On October 19, 1987, the stock market experienced the worst crash in history. This is the sort of true, mostly hilarious, story of what happened leading up to it. Following the Jammer Group, a band of misfit traders led by Maurice Monroe (Don Cheadle), this is a side-splitting period comedy with charm to spare.
If you loved The Wolf of Wall Street, check out Black Monday for an extra helping of joyfully entertaining stock market scumbaggery. – John-Michael Bond
Desus & Mero
Before heading to Showtime, Desus and Mero built a massive world wild following with their wildly popular Bodega Boys podcast and VICELAND TV show. Relying on the same bawdy shit-talking with a comedic commentary that made them famous, Desus & Mero will be instantly familiar to old fans.
What will draw in new viewers is their incredible interviews and irresistible charisma. Just watch them ask Sen. Bernie Sanders (I-Vt.) to guess the price of designer sneakers and try not to fall in love with this duo of scoundrels. – JMB
Jim Carrey’s first foray into television since In Living Color is a darkly tragic change of pace for the comedic hero. Carrey stars as Jeff Piccirillo, a beloved long running children’s TV host, whose cheerful life begins to fall apart after a personal tragedy. Exploring grief through the lens of children’s television host trying to keep a multi-million-dollar empire from collapsing, Kidding is a true oddball.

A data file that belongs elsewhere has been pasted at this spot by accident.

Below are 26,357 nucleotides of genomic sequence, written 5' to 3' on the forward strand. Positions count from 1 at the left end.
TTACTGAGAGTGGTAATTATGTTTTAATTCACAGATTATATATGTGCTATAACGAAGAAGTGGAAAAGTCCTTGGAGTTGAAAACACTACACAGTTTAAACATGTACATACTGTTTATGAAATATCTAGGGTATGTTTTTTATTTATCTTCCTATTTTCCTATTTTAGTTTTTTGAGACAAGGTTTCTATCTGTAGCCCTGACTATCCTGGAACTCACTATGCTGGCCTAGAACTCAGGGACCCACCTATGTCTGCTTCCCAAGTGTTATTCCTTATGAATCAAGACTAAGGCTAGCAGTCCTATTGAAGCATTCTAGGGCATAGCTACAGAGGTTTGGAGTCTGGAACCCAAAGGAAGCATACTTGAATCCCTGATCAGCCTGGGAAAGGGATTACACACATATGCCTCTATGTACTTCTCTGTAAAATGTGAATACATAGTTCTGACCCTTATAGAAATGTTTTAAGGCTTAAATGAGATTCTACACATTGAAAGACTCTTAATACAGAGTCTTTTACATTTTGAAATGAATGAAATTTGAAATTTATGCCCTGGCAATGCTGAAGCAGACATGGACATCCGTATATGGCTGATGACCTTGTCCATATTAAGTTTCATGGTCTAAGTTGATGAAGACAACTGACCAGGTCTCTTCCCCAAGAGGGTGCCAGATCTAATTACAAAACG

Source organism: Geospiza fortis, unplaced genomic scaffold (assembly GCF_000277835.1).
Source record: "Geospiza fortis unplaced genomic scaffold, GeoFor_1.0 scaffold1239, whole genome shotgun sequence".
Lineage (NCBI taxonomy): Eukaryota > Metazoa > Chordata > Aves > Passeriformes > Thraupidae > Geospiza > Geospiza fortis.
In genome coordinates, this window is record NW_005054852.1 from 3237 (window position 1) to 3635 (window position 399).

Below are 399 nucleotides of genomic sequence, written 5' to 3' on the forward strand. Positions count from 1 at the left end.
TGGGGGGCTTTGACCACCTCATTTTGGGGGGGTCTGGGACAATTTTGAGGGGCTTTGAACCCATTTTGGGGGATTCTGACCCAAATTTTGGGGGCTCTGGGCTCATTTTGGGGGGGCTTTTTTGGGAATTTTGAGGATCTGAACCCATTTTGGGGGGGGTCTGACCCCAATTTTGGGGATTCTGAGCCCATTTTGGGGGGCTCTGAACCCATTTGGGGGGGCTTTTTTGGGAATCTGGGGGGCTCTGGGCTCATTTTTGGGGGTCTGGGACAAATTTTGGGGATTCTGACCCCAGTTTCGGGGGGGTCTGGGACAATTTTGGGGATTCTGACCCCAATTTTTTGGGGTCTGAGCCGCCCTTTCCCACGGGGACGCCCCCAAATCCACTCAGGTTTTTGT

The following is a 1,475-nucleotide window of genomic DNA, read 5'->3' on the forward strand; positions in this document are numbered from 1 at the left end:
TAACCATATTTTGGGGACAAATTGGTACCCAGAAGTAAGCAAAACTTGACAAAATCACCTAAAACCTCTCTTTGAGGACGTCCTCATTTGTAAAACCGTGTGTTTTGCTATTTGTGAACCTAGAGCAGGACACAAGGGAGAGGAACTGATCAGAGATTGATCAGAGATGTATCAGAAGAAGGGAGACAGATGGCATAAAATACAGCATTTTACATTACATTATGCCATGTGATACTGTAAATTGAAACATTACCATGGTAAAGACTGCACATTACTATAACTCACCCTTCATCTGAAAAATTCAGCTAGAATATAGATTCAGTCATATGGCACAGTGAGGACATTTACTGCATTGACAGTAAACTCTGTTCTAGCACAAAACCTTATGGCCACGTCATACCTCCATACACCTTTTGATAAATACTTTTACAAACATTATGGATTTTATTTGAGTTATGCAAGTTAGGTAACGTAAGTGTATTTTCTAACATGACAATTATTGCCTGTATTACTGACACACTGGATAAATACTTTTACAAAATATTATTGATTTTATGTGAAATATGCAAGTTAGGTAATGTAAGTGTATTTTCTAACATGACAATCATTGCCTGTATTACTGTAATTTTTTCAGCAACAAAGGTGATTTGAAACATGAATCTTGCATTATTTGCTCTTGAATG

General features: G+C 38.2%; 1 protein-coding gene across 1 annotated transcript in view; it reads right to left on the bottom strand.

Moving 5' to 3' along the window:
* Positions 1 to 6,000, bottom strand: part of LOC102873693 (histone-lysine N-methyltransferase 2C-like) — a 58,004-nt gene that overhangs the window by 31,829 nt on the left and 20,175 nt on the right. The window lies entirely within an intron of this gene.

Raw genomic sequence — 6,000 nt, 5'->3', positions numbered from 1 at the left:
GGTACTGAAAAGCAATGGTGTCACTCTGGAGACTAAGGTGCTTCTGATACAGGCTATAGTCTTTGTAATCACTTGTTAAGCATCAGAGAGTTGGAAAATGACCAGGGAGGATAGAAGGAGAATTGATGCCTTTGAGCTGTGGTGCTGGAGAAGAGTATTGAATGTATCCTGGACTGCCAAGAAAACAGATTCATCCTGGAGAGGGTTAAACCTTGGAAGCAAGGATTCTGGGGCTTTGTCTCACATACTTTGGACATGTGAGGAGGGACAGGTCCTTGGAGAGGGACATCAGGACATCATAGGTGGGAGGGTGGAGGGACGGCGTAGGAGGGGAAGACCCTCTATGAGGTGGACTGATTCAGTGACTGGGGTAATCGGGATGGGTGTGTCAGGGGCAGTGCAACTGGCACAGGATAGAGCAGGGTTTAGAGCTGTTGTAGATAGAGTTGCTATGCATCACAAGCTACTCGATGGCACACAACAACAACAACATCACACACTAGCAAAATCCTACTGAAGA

What might surprise you however is just how well it pulls of this seemingly impossible task. Yes, it’s sad at times, but the blend of puppetry, celebrity nonsense, and human emotion makes for a unique experience. Just don’t go in expecting Carrey to talk out his butt. – JMB
Who Is America?
In a post-Donald Trump America, Sasha Baron Cohen’s political satire hits a little differently than it did upon its original airing. What was once a shock of horror now becomes a time of reflection, albeit one stuffed to the gills with dick jokes. Debuting his first new characters in 15 years, Baron Cohen shows time hasn’t soften his edges.
The most remarkable aspect of these pranks/interviews is how little coaxing his subjects need to reveal their inner darkness. People are all too gleeful to share the racism, sexism, and hate that lives inside their souls. What’s truly remarkable is just how funny this look into the heart of darkness is. MAGA fans beware, you get teased. – JMB
Best documentary Showtime original series
This American Life